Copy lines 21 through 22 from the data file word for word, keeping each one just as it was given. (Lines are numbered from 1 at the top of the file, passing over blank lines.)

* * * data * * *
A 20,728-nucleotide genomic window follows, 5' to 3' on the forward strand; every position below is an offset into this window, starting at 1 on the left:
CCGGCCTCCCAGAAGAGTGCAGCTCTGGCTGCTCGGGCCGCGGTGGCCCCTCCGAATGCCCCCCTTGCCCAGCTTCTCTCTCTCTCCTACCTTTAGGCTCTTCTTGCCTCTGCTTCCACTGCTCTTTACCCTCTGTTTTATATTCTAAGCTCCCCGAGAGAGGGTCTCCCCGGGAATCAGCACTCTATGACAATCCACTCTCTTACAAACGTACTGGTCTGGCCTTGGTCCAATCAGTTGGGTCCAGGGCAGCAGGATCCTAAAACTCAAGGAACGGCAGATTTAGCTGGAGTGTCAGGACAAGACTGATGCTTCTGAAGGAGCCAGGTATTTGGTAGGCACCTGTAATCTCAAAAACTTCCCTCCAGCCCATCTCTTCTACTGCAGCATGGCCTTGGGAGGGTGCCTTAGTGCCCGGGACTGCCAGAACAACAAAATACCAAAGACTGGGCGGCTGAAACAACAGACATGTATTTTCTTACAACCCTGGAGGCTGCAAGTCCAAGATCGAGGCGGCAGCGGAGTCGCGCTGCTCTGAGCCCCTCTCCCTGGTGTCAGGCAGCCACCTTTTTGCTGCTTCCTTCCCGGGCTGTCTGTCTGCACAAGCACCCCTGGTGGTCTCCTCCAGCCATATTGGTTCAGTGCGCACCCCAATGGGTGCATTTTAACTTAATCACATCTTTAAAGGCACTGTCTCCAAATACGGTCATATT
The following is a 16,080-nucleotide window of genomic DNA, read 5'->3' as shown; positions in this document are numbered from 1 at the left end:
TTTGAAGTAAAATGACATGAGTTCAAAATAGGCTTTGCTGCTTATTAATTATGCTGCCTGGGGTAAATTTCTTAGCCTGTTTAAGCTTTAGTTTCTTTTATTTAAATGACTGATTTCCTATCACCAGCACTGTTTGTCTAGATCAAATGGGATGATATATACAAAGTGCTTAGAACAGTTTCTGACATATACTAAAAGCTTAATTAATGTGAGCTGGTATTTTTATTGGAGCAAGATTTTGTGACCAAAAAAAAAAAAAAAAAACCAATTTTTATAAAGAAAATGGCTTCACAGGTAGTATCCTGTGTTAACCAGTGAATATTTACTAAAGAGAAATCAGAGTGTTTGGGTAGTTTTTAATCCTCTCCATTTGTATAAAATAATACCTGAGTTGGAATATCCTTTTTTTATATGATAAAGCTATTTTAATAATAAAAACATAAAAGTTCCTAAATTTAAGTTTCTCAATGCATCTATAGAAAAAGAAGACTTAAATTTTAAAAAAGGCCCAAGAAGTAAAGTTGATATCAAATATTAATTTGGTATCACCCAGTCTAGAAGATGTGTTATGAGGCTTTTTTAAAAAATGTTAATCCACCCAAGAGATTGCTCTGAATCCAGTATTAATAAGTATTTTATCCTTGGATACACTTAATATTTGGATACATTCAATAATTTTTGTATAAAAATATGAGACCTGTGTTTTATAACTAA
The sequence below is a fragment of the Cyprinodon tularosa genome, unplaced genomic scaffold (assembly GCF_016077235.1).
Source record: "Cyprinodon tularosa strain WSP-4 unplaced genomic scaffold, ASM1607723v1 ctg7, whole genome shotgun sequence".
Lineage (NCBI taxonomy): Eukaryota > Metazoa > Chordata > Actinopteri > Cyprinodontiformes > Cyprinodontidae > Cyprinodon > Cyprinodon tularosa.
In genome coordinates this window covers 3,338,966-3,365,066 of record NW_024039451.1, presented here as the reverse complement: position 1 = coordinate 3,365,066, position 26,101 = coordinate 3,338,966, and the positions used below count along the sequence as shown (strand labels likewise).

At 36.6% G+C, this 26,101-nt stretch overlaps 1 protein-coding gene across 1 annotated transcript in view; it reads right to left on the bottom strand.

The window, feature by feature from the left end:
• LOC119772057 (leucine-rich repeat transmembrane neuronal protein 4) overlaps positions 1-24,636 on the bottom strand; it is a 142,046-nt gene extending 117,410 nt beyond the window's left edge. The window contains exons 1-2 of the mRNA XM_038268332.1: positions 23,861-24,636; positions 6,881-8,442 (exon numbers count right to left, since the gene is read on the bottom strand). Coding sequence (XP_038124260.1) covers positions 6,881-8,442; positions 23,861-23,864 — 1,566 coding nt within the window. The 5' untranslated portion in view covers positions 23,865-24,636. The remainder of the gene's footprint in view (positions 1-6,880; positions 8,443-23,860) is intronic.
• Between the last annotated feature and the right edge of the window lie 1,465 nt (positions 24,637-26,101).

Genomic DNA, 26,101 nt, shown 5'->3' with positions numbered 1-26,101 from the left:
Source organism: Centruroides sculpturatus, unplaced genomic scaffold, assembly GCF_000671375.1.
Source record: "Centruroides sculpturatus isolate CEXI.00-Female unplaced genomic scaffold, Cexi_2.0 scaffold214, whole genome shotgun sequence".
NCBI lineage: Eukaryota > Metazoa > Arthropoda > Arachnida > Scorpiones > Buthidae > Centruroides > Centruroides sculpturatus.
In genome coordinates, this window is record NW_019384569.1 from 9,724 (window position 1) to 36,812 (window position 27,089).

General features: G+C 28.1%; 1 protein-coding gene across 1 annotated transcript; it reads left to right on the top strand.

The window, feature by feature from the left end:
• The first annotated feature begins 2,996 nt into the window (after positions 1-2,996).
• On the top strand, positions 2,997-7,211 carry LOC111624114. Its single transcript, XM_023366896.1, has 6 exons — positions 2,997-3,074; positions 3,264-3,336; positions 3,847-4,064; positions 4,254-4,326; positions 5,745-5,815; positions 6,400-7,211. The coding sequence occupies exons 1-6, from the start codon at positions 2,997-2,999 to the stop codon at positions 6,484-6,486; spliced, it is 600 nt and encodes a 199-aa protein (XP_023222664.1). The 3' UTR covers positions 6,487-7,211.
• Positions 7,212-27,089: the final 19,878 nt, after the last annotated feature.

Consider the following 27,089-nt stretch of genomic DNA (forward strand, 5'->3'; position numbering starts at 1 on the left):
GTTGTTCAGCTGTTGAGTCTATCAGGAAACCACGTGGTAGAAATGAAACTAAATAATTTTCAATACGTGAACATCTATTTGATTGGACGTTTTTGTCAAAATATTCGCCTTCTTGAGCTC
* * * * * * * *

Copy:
• On the top strand, positions 2,997-7,211 carry LOC111624114. Its single transcript, XM_023366896.1, has 6 exons — positions 2,997-3,074; positions 3,264-3,336; positions 3,847-4,064; positions 4,254-4,326; positions 5,745-5,815; positions 6,400-7,211. The coding sequence occupies exons 1-6, from the start codon at positions 2,997-2,999 to the stop codon at positions 6,484-6,486; spliced, it is 600 nt and encodes a 199-aa protein (XP_023222664.1). The 3' UTR covers positions 6,487-7,211.
• Positions 7,212-27,089: the final 19,878 nt, after the last annotated feature.